“Basically, they spent the entire summer there working with Bob (Twiggs) and learning satellite design,” Kimel said. The Stanford training took place under contract with Kentucky Space. “We paid them.”
The initial training partnership became an ongoing relationship. Then when Twiggs was reaching retirement age but still had ideas he wanted to pursue in innovation and education, Kimel and Malphrus recruited him. Although there was no nationally recognized program or budget, Twiggs agreed for “the opportunity to follow some of his passions.”
He remains impassioned about pushing the space engineering envelope if a 2011 podcast from the Kentucky Space Movie Project (http://bit.ly/Y6m5Pn) is any evidence.
“We’d like to build a group of rebels,” Twiggs begins, “because the aerospace industry is stuck in a rut.”
He urges today’s students to challenge convention and especially naysayers who tell them their idea was tried 25 years ago and didn’t work.
As of late summer, at least 75 CubeSat format satellites were in orbit, according to Wikipedia. And that number will only grow.
“They are the worldwide defacto standard for small satellites,” Malphrus said.
CubeSats are being viewed for group deployment in low Earth orbit “constellations.” That’s the case also with the PocketQub format for which Twiggs and Kentucky Space hope to establish “proof of technology” in February. The PocketQub is one-eighth the size of a CubeSat.
‘We can build it all ourselves’
Kentucky Space faculty, students and its one full-time employee, space systems engineer Twyman Clements, work with student groups around the state and perform contract work for private corporations and public agencies.
“We can build it all ourselves,” Clements said. “We don’t need anybody else.”
The program has machine tools, clean rooms and sophisticated testing equipment that can simulate launch and space environment conditions. MSU has the 21-meter astrophysics and deep-space tracking system with a modern control room. A pair of much smaller UHF antennae Clements helped place on the roof of UK’s Anderson Hall engineering building can gather data beamed from satellites and monitor ISS chatter – listening especially for any query regarding “Cube Lab” when Kentucky Space hardware is in use.
The program’s capabilities allow quick reaction to opportunities, Clements said.
“Building a satellite in six months is not easy and not something many people can do,” he said.
Students and faculty members built the now-orbiting CXBN – Cosmic X-Ray Background Noise – satellite at MSU’s Space Science Center, except for its small cosmic ray detector, which required an exotic cadmium zinc telluride alloy.
Their work’s flight heritage has led to international connections.
In February, for the second time, Malphrus will travel to Italy, Russia and Kazakhstan for final assembly and launch of an Italian satellite including parts Kentucky Space is creating under a contract with the University of Rome.
Kazakhstan’s desolate Baikonur Cosmodrome is where Moscow-based Cosmotras offers inexpensive launches with Dnepr rockets – former Soviet SS-18 missiles modified into a system to put small satellites into orbit, according to parabolicarc.com.
The program is a trusted name also at the launch facilities of France, Japan, NASA and SpaceX, the latter being the first private sector launch entity.
Its growing flight heritage makes Kentucky Space hardware “much more valuable,” Malphrus said.
The skilled engineers the program is producing are valued, too. “They all get hired,” Clements said.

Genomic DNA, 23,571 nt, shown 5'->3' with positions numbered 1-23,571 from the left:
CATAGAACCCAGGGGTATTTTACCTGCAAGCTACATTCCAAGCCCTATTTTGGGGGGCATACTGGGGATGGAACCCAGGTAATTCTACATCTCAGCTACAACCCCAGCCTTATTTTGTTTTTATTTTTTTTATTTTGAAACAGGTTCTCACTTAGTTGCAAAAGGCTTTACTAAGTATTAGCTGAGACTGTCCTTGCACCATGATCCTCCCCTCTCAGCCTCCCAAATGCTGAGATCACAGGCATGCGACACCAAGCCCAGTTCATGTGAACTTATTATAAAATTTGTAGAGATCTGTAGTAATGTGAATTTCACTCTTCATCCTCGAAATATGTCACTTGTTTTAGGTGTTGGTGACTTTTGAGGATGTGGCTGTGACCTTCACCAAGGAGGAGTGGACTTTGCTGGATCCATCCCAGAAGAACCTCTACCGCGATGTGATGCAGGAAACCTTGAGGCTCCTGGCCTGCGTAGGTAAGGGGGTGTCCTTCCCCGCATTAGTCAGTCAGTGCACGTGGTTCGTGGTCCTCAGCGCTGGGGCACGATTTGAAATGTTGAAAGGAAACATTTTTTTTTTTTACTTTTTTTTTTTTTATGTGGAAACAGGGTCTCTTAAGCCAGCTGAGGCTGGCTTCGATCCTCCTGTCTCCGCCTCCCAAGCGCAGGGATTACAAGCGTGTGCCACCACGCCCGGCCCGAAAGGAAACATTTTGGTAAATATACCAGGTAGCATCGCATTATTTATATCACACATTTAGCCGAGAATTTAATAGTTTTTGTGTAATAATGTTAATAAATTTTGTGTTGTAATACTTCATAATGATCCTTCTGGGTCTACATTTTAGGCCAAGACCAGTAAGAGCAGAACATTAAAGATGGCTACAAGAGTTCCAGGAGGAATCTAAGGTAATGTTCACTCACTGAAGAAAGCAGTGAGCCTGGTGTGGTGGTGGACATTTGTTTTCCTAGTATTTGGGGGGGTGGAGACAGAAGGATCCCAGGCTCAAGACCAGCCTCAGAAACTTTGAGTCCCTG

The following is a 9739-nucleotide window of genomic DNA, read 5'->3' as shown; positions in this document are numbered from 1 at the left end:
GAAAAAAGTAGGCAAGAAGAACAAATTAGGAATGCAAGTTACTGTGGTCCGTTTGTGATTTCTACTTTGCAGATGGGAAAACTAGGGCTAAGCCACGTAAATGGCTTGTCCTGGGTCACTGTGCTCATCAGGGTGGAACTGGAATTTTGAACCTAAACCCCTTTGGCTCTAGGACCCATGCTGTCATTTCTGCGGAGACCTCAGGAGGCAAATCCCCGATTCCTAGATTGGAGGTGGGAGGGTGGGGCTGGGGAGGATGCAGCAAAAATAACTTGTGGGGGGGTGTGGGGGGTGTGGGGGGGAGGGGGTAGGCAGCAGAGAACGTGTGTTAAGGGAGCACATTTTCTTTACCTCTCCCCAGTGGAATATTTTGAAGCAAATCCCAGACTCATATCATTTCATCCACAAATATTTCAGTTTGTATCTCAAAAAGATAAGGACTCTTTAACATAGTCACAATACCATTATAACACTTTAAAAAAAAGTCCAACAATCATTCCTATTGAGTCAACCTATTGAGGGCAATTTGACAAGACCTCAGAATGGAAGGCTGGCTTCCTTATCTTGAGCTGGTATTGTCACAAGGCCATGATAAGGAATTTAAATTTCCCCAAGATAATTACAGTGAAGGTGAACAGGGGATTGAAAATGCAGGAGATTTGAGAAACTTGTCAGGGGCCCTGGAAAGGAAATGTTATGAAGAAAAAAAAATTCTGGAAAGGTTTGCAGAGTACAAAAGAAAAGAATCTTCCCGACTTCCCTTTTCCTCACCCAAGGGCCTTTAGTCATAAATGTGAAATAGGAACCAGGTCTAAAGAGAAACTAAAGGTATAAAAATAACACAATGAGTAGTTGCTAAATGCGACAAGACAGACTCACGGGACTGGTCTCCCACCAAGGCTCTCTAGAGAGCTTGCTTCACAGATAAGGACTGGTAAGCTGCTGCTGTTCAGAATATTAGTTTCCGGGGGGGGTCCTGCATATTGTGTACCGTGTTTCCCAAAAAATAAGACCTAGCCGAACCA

Creating the space medicine research field
The Exomedicine Institute begun in 2012 is attracting plenty of attention. Kentucky Space issued a request for proposals for microgravity medical research and selected 12 for development into white papers; subjects include cystic fibrosis, diabetes, cancer and regenerative medicine.
Exomedicine arose from the program’s involvement building and successfully flying the Cube Lab for the International Space Station.
“That led us into a deep interest in understanding how biomedical processes operate in the microgravity of space,” Kimel said. “Once you leave the gravity, all your assumptions about how cells of the body work basically go out the window.”
Exomedicine Institute’s goal of new insights and medical solutions for here on the ground has drawn private sector interest in partnering with or participating in its research.
And this, in turn, is creating another Kentucky Space spinoff expect to launch soon, a for-profit that will be called e10 Space. It will conduct sales and marketing for Kentucky Space and Exomedicine Institute.
In addition to fee-for-service revenue, e10 Space’s financial model will include an ownership interest in intellectual property arising from the work Kentucky Space and Exomedicine Institute performs.
Discussion about creating e10 Space began about a year ago, Clements said, and three months ago, Kentucky Space officials began talking to potential investors and interviewing CEO candidates with strong backgrounds in biopharmaceuticals.
After a CEO is selected, the new company will build its team. Estimates are e10 Space will need $2 million to $5 million to begin.
Exomedicine Institute and e10 Space have attracted one startup company to move to Lexington and two to locate in Morehead.
Optimally, said Kimel, “what emerges is a world-class entrepreneurial space industry” within the next several years.
“If we are successful, it holds out the possibility of leapfrogging Kentucky in the economic arena. Linear change is never going to get us where we want to be,” he said. “We’re not getting Boeing to relocate here, and we don’t need that. Today’s world is driven by innovation and diversity. We need lots of small companies working on the cutting edge.”
Mark Green is editorial director of The Lane Report. He can be reached at [email protected].